and  

    By clicking 'Search' you
    are agreeing to our
    Terms of Use.

    Scottish referendum: The Yes vote was the love that dared speak its name, but it was not to be

    Despite the result, this is the end of the status quo

    Boyd Tonkin on the fall-out from the Scottish referendum
    Manolo Blahnik: The high priest of heels talks flats, Englishness, and why he loves Mary Beard

    Manolo Blahnik: Flats, Englishness, and Mary Beard

    The shoe designer who has been dubbed 'the patron saint of the stiletto'
    The Beatles biographer reveals exclusive original manuscripts of some of the best pop songs ever written

    Scrambled eggs and LSD

    Behind The Beatles' lyrics - thanks to Hunter Davis's original manuscript copies
    'Normcore' fashion: Blending in is the new standing out in latest catwalk non-trend

    'Normcore': Blending in is the new standing out

    Just when fashion was in grave danger of running out of trends, it only went and invented the non-trend. Rebecca Gonsalves investigates
    Dance’s new leading ladies fight back: How female vocalists are now writing their own hits

    New leading ladies of dance fight back

    How female vocalists are now writing their own hits
    Mystery of the Ground Zero wedding photo

    A shot in the dark

    Mystery of the wedding photo from Ground Zero
    His life, the universe and everything

    His life, the universe and everything

    New biography sheds light on comic genius of Douglas Adams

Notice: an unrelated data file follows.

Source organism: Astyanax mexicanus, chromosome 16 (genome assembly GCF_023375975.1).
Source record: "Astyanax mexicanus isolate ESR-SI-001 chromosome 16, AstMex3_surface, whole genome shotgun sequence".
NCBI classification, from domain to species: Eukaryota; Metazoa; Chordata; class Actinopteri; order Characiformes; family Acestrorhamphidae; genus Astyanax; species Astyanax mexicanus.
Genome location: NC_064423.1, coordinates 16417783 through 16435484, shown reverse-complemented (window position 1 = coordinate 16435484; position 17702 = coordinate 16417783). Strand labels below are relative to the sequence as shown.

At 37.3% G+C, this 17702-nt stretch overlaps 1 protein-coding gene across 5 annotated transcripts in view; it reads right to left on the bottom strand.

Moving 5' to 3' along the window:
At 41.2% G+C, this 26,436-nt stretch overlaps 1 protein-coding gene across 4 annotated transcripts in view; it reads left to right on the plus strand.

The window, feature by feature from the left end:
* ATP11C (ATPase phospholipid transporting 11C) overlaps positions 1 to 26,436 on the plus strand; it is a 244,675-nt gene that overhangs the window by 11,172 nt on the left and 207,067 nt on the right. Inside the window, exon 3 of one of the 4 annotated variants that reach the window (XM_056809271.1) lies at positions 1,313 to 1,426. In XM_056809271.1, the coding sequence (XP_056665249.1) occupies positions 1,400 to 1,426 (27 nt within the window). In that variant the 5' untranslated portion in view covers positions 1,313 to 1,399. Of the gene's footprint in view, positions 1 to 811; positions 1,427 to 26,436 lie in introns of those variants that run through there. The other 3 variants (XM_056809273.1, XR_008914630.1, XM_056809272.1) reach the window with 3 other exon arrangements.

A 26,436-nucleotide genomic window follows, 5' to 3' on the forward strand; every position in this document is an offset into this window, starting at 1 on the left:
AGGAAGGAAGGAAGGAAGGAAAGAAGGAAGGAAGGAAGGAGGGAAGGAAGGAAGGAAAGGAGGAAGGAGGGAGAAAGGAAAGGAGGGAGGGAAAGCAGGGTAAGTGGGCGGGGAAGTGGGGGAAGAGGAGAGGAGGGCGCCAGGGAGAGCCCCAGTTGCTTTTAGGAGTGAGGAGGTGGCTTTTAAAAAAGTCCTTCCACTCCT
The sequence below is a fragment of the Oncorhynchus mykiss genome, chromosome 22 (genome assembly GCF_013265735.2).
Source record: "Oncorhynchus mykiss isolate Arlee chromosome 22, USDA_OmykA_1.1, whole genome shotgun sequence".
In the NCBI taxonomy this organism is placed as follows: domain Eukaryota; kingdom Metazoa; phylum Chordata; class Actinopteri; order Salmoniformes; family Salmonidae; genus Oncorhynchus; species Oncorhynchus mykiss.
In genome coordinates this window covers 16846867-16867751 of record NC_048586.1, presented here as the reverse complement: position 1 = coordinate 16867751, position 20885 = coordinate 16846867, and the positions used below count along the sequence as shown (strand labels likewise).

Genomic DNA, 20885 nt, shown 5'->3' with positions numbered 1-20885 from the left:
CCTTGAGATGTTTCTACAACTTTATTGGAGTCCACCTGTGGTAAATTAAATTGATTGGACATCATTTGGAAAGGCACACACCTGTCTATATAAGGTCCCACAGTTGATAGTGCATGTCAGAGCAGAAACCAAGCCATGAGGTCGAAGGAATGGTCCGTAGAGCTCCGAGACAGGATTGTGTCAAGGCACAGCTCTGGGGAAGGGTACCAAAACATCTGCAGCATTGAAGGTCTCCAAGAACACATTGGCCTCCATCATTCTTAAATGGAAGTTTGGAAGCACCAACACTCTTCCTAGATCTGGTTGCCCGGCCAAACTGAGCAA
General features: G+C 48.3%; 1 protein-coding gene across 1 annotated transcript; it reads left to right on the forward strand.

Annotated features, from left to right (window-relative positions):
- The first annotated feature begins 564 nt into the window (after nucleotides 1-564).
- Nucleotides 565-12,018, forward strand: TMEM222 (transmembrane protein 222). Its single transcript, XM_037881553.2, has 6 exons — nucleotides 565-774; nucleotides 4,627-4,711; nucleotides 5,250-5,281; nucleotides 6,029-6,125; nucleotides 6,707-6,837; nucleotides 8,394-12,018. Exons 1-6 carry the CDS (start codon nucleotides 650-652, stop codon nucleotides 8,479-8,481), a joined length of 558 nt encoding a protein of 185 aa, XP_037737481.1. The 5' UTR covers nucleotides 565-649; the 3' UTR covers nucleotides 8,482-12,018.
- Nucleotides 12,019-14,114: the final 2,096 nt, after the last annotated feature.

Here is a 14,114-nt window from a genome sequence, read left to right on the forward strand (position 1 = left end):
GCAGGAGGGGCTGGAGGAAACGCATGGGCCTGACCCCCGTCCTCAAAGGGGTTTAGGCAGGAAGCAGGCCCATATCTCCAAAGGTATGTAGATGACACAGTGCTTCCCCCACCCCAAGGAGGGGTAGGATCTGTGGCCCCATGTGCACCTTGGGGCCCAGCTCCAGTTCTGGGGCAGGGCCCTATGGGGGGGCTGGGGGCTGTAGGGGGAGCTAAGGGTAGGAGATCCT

Save us from small screen superheroes

    Save us from small screen superheroes

    Shows like Agents of S.H.I.E.L.D are little more than marketing tools
    Reach for the skies

    Reach for the skies

    From pools to football pitches, rooftop living is looking up
    These are the 12 best hotel spas in the UK

    12 best hotel spas in the UK

    Some hotels go all out on facilities; others stand out for the sheer quality of treatments
    These Iranian-controlled Shia militias used to specialise in killing American soldiers. Now they are fighting Isis, backed up by US airstrikes

    Widespread fear of Isis is producing strange bedfellows

    Iranian-controlled Shia militias that used to kill American soldiers are now fighting Isis, helped by US airstrikes
    Topshop goes part Athena poster, part last spring Prada

    Topshop goes part Athena poster, part last spring Prada

    Shoppers don't come to Topshop for the unique
    How to make a Lego masterpiece

    How to make a Lego masterpiece

    Toy breaks out of the nursery and heads for the gallery
    Meet the ‘Endies’ – city dwellers who are too poor to have fun

    Meet the ‘Endies’ – city dwellers who are too poor to have fun

    Urbanites are cursed with an acronym pointing to Employed but No Disposable Income or Savings
    Paisley’s decision to make peace with IRA enemies might remind the Arabs of Sadat

    Ian Paisley’s decision to make peace with his IRA enemies

    His Save Ulster from Sodomy campaign would surely have been supported by many a Sunni imam